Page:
3. The Hardware Modules

In the POIS sensor, we can recognize the following components: (1) the optoelectronic level module; (2) the positioning module; (3) the data processing module; (4) the data transfer module; (5) the power supply module; (6) the frame.

3.1. The Optoelectronic Level Module

The optoelectronic level module consists of two spirit vials, a lighting system, a camera with a five megapixel resolution and a computer for image processing. Spirit levels are generally used to set geodetic instruments plumb. These levels usually take the form of a tube-type level (toric level) for one-dimensional orientation, or a circular level for omnidirectional orientation.

For accurate measurements, circular levels are not precise enough; in this case, a couple of toric levels, mutually orthogonal, is used. Spirit levels are also used to measure small inclination angles, ranging from a few seconds to some degrees. Depending on the desired accuracy, different vials can be selected.

For measuring small inclination angles, a calibration procedure is generally performed, that makes use of a first measurement executed when the vial is in the oriented state, and of a second one made after a rotation of 180°. When it is impossible to rotate the vial, an absolute inclination respect to the horizontal direction cannot be obtained, but the tilt increment with respect to the position recorded at the moment of the installation can be measured.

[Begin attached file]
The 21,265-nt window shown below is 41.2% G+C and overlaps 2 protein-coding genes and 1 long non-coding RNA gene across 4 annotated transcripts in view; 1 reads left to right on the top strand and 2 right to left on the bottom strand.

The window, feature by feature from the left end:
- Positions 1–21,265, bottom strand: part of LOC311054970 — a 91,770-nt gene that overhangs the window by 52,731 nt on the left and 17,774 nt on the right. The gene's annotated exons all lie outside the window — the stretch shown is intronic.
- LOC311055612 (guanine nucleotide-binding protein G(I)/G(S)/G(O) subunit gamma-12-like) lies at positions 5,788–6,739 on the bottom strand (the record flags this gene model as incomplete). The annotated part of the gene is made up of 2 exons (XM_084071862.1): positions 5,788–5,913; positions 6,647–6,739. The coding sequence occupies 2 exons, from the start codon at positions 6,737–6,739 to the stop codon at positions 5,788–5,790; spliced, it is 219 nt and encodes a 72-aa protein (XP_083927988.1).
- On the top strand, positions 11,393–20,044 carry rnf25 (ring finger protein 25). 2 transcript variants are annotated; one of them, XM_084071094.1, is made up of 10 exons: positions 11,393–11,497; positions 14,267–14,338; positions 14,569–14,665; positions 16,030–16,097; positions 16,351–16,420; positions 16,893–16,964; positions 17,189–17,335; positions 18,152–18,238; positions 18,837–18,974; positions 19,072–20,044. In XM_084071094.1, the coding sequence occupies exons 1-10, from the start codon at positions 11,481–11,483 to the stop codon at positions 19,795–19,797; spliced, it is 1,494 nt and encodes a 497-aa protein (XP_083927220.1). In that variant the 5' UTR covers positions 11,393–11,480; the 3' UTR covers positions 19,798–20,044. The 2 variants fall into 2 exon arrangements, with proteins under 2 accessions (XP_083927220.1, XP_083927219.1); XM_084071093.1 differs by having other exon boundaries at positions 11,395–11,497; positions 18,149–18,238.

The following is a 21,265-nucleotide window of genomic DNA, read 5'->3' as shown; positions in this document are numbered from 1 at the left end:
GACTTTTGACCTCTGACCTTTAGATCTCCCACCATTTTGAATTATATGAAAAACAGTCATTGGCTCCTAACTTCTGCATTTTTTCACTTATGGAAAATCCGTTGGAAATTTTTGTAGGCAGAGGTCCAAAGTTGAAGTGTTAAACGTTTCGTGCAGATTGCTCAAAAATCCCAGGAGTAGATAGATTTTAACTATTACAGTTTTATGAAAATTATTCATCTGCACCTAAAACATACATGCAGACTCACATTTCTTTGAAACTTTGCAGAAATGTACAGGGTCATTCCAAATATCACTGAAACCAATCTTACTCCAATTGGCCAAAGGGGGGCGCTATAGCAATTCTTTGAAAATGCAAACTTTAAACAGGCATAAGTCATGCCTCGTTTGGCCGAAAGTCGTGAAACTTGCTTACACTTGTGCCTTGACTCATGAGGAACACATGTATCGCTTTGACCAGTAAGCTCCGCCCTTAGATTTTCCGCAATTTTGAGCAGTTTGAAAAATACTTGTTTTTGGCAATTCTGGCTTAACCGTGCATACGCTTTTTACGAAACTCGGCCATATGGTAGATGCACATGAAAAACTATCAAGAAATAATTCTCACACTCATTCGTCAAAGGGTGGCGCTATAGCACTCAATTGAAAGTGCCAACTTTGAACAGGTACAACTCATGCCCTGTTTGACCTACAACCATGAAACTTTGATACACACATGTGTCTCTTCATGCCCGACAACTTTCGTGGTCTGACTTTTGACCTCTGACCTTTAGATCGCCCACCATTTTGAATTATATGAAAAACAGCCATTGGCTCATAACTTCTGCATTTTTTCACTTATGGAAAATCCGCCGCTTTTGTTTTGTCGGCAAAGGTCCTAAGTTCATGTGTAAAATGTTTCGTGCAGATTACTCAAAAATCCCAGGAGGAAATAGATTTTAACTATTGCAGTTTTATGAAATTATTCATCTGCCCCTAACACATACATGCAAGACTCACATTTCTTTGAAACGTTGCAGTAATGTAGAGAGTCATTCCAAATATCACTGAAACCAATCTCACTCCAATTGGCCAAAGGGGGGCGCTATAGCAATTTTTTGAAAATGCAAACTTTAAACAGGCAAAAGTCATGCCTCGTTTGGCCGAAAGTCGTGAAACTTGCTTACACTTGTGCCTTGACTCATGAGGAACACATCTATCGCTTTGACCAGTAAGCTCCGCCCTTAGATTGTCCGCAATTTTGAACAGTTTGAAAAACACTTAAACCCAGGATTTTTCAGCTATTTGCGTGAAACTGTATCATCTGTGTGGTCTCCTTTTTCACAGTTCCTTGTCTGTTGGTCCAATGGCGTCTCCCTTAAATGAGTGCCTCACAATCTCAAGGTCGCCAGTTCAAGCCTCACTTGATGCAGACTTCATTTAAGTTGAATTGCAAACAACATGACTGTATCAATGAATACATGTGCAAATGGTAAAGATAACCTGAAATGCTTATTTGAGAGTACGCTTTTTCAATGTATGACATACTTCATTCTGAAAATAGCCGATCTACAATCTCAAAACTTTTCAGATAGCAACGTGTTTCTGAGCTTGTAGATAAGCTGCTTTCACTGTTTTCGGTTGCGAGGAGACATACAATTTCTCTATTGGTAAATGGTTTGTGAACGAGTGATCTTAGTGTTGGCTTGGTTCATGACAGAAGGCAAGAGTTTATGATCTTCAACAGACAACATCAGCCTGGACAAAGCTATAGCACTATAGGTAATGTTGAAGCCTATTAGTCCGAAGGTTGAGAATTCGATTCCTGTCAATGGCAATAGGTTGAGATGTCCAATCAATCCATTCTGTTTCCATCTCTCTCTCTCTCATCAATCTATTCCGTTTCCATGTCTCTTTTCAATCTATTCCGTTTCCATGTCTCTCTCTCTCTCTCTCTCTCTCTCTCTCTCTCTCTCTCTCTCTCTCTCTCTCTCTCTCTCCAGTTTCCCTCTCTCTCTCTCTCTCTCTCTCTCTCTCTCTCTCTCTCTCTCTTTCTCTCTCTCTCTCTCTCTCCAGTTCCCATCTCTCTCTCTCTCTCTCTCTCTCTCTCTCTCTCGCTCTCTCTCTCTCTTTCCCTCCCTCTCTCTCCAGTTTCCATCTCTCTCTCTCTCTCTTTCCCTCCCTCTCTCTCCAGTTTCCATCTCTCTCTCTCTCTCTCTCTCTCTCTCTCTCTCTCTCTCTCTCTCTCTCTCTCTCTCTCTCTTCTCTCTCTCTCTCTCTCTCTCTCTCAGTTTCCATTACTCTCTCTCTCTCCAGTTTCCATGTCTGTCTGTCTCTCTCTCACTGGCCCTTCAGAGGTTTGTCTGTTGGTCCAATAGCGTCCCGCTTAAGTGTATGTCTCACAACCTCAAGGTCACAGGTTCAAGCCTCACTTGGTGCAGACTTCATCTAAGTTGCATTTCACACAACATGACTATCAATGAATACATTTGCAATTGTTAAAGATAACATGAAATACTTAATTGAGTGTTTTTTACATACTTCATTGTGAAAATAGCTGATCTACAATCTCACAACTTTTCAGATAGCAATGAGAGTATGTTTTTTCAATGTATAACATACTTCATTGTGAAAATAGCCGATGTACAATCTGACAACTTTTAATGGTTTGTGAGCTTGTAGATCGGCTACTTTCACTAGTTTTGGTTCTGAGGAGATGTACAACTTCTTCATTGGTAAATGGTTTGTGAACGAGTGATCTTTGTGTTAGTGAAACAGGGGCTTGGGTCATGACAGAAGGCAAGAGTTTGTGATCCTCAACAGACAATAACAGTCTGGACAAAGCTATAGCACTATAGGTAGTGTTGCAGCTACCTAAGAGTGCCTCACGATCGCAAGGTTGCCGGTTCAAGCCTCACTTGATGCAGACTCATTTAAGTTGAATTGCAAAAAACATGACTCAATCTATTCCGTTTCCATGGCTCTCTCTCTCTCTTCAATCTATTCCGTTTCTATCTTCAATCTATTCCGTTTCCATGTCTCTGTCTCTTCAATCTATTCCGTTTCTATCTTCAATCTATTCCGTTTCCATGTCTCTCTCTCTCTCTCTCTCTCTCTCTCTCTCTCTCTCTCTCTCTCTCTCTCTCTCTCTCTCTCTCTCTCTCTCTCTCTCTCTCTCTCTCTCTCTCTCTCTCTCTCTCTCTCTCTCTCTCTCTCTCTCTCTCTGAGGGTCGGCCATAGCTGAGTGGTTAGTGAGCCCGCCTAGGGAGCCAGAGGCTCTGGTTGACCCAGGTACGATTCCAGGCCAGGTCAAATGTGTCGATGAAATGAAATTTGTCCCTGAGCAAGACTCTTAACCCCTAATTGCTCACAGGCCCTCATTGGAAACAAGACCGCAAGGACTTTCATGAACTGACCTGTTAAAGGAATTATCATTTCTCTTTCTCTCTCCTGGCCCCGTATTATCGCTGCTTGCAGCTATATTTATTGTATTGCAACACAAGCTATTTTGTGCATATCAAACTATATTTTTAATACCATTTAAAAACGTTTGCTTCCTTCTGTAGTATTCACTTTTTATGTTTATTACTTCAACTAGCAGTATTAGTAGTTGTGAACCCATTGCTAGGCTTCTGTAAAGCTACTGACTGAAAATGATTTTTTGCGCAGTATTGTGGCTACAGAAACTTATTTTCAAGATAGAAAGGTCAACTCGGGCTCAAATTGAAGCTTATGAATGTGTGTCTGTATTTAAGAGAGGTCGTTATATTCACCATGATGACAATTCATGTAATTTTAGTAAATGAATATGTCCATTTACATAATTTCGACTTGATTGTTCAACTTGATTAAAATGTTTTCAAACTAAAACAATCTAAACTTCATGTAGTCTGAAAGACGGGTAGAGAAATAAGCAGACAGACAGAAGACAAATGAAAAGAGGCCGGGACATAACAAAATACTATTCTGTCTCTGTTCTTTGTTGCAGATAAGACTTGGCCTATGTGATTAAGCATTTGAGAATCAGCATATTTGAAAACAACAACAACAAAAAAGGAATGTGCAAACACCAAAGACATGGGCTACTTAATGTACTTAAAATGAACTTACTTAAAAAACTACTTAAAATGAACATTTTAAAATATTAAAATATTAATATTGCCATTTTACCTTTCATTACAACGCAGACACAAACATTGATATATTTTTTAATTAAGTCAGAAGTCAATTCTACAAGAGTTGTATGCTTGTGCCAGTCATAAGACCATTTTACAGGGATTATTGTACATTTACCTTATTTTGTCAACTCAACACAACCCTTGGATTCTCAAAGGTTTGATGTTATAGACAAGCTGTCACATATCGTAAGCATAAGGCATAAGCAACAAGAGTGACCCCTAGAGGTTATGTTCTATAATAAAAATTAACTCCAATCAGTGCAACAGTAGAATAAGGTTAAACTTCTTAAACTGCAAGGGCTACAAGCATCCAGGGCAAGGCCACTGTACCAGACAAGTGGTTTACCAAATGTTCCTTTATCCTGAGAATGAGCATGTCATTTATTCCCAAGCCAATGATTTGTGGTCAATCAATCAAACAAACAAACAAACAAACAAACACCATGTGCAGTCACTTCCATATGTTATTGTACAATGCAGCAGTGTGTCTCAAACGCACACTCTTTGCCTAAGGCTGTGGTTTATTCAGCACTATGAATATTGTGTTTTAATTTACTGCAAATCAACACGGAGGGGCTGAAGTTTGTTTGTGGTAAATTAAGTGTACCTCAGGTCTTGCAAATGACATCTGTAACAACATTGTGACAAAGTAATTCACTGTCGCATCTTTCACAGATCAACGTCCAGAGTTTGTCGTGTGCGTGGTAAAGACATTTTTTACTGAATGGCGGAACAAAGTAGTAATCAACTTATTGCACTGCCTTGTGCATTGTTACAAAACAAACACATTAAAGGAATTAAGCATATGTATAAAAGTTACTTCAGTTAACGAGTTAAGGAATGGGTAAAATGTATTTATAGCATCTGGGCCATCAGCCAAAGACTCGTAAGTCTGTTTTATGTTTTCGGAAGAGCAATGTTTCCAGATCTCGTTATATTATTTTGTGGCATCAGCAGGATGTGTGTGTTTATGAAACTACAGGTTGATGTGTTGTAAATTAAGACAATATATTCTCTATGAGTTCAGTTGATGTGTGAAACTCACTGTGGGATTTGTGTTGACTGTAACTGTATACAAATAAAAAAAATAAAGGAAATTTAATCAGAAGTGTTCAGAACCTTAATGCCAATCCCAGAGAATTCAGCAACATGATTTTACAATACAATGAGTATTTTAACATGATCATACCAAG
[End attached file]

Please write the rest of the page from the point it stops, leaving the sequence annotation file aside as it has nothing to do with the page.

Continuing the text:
In order to determine the inclinations, images are captured of the two glass spirit level vials, arranged with mutually orthogonal axes (Figure 2 left). The images are captured using a Raspberry Pi Camera Module Rev 1.3 [23], with a resolution of five megapixel (Figure 2 right); the camera is connected to the data processing system (512 MB Raspberry Pi B). A custom software also manages the apparatus of LED lighting with diffusers. Glass bubble vials are used, having a nominal accuracy (i.e., the angle corresponding to a 2 mm movement of the bubble) of 60"; since 30 pixels in the image correspond to one mm on the surface of the vial, it is possible to obtain the tilt with an actual accuracy of 0.001°, as described in the Section 5.2.

Figure 2. (Left) The spirit vials and the lighting module; (Right) The Pi Camera Module.

By choosing bubble vials with different characteristics, one can opt for higher accuracies and lower acquisition ranges or vice versa.

A high definition camera module has been chosen, compatible with the Raspberry Pi model A and model B. It provides high sensitivity, low crosstalk and low noise image capture in an ultra-small and lightweight design. It is a five megapixel camera that supports 1080p30, 720p60 and VGA90 video modes, as well as stills capture. The camera module connects to the Raspberry Pi board via the CSI connector designed specifically for interfacing to cameras. The CSI bus is capable of extremely high data rates, and it exclusively carries pixel data to the BCM2835 processor. A useful characteristic of this camera is that there are numerous third-party libraries built for it, including the Picamera Python library [24].